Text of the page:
Constructivism and Inquiry: Theoretical background to the Learning Cycle

Topics: Scientific method, Knowledge, Science Pages: 4 (1382 words) Published: January 27, 2014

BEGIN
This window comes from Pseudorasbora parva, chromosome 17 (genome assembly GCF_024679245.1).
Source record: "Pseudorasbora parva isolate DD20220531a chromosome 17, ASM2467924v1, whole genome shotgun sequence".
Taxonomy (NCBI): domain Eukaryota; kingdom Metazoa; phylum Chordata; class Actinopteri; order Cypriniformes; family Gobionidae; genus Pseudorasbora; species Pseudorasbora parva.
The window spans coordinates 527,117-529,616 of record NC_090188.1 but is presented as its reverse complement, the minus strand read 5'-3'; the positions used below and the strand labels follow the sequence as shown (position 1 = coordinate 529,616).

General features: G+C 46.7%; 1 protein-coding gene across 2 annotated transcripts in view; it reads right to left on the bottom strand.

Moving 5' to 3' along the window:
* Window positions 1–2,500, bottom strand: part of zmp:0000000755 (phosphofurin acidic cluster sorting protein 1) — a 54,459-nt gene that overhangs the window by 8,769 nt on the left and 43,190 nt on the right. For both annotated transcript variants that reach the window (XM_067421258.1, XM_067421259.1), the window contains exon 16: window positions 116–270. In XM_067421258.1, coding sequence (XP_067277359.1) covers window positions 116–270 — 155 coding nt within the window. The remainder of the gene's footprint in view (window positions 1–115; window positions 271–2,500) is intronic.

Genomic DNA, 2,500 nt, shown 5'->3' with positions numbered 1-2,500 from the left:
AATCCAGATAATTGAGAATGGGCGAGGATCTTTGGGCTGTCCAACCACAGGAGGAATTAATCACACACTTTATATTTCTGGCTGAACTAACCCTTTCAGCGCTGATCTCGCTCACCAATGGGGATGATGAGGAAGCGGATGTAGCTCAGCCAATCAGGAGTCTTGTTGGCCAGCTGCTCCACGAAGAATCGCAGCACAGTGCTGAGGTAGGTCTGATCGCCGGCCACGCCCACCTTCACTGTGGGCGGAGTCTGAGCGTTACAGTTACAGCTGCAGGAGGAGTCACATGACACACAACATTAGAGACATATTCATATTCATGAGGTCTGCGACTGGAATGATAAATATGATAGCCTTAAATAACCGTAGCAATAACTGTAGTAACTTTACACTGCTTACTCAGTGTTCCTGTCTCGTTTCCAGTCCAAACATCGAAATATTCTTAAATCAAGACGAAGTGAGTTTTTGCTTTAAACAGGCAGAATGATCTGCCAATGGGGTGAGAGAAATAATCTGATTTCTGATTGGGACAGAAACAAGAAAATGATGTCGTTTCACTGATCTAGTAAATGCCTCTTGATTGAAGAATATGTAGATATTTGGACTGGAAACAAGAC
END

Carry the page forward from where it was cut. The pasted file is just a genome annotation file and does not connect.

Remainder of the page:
Constructivism and Inquiry: Theoretical background to the Learning Cycle The objective of science education or any type of education for that matter is meaningful learning. Several theories exist as to how meaningful learning can be achieved but the dominant prevailing theory in Western education is that of constructivism. The basic idea behind constructivism is that “humans construct knowledge as opposed to knowledge being transmitted into their minds” (Chiappetta, Koballa & Collette, 1998, p.70). The conception of learning is core to the constructivist philosophy. Von Glaserfield (1995) argues that “from the constructivist perspective, learning is not a stimulus-response phenomenon. It requires self regulation and the building of conceptual structures through reflection and abstraction” (p.14). Fosnot (1996) adds that “rather than the behaviours or skills as the goal of instruction, concept development and deep understanding are the foci”(p.10). The implication of all of this is that constructivist learning is not product driven but process oriented: how one proceeds to the answer is of crucial importance and not so much how the “right objective” answer is retrieved. Like many other theories, constructivism is not a single perspective but there are several defining features as described by Elliot, Kratochwill, Littlefield-Cook and Travers (2000): “(1) students are viewed as active knowledge seekers, creating their own personal understanding of information; (2) students’ hypotheses, questions and views are accepted and used to guide further learning and (3) students often work collaboratively” (p.262). Contrary to criticism by some traditional educators, constructivism does not negate the active role of the teacher. The constructivist approach modifies that role so that teachers help students to construct knowledge rather than produce a series of facts. Teachers are therefore viewed as “guides for student learning” (Elliot et al., 2000,...
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